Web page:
North Korea has fired two short-range missiles into the Sea of Japan, also known as the East Sea, in its latest show of force against ongoing US-South Korea military exercises, increasing tensions on the Korean Peninsula.
The reclusive state yesterday also declared all cross-border economic agreements null and void and voiced intentions to sell off assets left behind by South Korean companies in shuttered joint projects. This was a tit-for-tat move against unilateral sanctions imposed by South Korea on Tuesday over the North's recent missile test and rocket launch.
South Korea's Unification Ministry condemned the North's announcement, calling it a "provocative action that cannot be overlooked". "North Korea must not damage valuable properties of our people and will have to take full responsibility for its behaviour," the ministry said in a statement.
South Korean President Park Geun Hye called for national unity in a speech yesterday, urging the people to remain united to better cope with the security crisis.
The North's move came as the United States said it was deploying three long-range stealth bombers capable of carrying nuclear weapons for the ongoing exercises, said to be the largest in recent years.
China, for its part, urged restraint, with Foreign Ministry spokesman Hong Lei asking the relevant parties to "stop these provocative words and actions".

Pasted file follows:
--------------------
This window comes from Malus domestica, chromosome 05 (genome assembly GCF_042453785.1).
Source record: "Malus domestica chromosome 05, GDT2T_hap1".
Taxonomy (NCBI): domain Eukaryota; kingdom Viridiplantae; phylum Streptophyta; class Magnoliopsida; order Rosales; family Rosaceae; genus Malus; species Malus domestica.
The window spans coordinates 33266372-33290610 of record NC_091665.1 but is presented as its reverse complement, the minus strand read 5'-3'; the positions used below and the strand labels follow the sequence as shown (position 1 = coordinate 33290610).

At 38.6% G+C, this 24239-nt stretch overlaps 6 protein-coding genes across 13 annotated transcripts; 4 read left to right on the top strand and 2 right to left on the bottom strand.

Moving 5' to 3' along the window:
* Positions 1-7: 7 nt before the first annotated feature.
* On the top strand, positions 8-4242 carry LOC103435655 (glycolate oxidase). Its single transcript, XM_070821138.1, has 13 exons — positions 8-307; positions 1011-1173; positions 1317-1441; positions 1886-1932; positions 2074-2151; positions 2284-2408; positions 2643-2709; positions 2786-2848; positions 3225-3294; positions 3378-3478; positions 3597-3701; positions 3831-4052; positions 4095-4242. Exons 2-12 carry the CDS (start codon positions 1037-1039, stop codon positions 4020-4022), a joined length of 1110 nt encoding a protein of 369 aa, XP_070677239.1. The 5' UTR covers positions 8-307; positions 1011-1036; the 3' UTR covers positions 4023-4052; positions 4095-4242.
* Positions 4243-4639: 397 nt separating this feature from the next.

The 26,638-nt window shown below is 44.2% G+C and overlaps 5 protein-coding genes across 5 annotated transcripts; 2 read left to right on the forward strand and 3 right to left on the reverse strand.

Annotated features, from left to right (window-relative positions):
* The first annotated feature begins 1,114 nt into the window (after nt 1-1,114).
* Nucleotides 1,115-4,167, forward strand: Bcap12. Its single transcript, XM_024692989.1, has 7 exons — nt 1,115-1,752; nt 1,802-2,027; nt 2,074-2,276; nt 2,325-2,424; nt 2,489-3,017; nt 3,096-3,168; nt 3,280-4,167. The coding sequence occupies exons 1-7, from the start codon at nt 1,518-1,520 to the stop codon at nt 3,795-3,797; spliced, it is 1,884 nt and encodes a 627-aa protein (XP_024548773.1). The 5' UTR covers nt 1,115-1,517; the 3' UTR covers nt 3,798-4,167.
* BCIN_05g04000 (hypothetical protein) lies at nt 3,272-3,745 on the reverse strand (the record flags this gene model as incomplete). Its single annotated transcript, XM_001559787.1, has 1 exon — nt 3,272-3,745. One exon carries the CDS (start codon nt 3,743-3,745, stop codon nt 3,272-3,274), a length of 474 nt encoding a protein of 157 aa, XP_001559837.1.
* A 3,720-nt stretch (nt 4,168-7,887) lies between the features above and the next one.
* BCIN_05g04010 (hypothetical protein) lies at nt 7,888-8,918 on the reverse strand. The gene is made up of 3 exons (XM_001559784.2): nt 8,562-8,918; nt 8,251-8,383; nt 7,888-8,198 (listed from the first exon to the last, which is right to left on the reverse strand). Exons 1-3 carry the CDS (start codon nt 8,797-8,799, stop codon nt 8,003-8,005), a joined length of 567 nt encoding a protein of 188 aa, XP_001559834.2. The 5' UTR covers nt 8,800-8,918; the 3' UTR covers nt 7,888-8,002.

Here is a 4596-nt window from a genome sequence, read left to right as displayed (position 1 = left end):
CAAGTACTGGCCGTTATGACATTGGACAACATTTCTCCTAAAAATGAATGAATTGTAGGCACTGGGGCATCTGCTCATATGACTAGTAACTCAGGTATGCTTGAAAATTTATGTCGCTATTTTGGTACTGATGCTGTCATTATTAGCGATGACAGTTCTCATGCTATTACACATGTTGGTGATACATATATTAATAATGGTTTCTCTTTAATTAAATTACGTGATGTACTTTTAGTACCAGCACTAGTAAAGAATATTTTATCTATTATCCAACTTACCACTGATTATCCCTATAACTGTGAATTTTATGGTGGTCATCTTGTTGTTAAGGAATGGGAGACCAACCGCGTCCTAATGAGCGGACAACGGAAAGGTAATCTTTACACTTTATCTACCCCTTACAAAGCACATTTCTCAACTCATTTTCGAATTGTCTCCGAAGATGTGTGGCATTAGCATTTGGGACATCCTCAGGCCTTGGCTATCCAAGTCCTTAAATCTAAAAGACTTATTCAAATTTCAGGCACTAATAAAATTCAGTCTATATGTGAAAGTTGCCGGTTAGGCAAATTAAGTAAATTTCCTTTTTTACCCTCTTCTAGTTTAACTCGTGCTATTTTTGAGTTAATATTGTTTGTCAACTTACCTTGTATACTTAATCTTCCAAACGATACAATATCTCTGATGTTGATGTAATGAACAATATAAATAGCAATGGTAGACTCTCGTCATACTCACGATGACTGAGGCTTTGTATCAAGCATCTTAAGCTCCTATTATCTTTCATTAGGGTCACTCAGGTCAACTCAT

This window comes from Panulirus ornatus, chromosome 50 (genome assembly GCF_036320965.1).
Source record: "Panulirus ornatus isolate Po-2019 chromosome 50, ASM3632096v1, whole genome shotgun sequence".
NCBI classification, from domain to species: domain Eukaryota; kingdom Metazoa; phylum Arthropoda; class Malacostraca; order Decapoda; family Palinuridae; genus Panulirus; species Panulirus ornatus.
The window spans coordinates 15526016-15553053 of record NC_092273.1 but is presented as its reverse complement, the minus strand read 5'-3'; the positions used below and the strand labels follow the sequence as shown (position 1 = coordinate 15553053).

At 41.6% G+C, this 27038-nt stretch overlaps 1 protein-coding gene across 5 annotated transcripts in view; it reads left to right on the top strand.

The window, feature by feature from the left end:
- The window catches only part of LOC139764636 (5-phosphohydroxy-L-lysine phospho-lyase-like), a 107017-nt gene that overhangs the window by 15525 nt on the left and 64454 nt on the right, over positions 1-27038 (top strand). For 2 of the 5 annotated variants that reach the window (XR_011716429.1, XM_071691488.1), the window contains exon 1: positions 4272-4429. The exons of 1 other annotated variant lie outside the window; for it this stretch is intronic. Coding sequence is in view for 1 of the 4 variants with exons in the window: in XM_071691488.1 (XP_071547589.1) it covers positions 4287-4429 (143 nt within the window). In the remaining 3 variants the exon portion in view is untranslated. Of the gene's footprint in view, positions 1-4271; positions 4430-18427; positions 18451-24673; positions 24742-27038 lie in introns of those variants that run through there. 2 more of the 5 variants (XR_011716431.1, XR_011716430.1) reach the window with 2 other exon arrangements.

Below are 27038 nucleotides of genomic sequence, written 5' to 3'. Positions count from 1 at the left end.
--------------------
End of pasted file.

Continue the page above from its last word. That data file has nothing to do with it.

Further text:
Hours after the missile firing yesterday, Pyongyang's reunification committee said the state will "nullify all agreements adopted by North and South Korea on economic cooperation and exchange programmes".
It said North Korea will also "completely liquidate all assets of South Korean firms and related institutions left behind in our region", referring to the joint Mount Kumgang tourism resort, closed since 2008, and the Kaesong joint industrial complex, which was shut down abruptly last month.
Experts said the message is clear that both Koreas want to cut off all ties and cease all dialogue, and the situation is unlikely to improve until Ms Park's term ends next year.
Seoul has maintained a hardline approach towards Pyongyang since the latter conducted its fourth nuclear test on Jan 6 and Seoul made the first move to close Kaesong.
The period of good relations and reconciliation is "almost over", said Dr Choi Kang, vice-president of The Asan Institute for Policy Studies. He warned that a "big storm" looms ahead, and the two Koreas might exchange fire late next month when the US-South Korea exercises end.
Dr Paik Hak Soon, director of the Centre for North Korean Studies at the Sejong Institute, said North Korea is retaliating against the exercises by taking an offensive stance.
He cited mock pre-emptive strikes on the North and decapitation raids on its leader, Mr Kim Jong Un. "So North Korea responded with heightened threats and positioning its army to launch pre-emptive strikes as well," he said.
There is talk that South Korea's government is fuelling inter-Korean tensions to win votes in next month's legislative polls. "The bigger the North Korean threat, the more likely people will vote for the ruling party," Dr Paik said.
As for the North's actions, experts said they are to pressure Seoul, the US and the United Nations to lift sanctions and restart talks. "Kim Jong Un can't just sit around and wait - he has to show his people his leadership and try to break through to the UN by increasing tensions," said Dr Choi.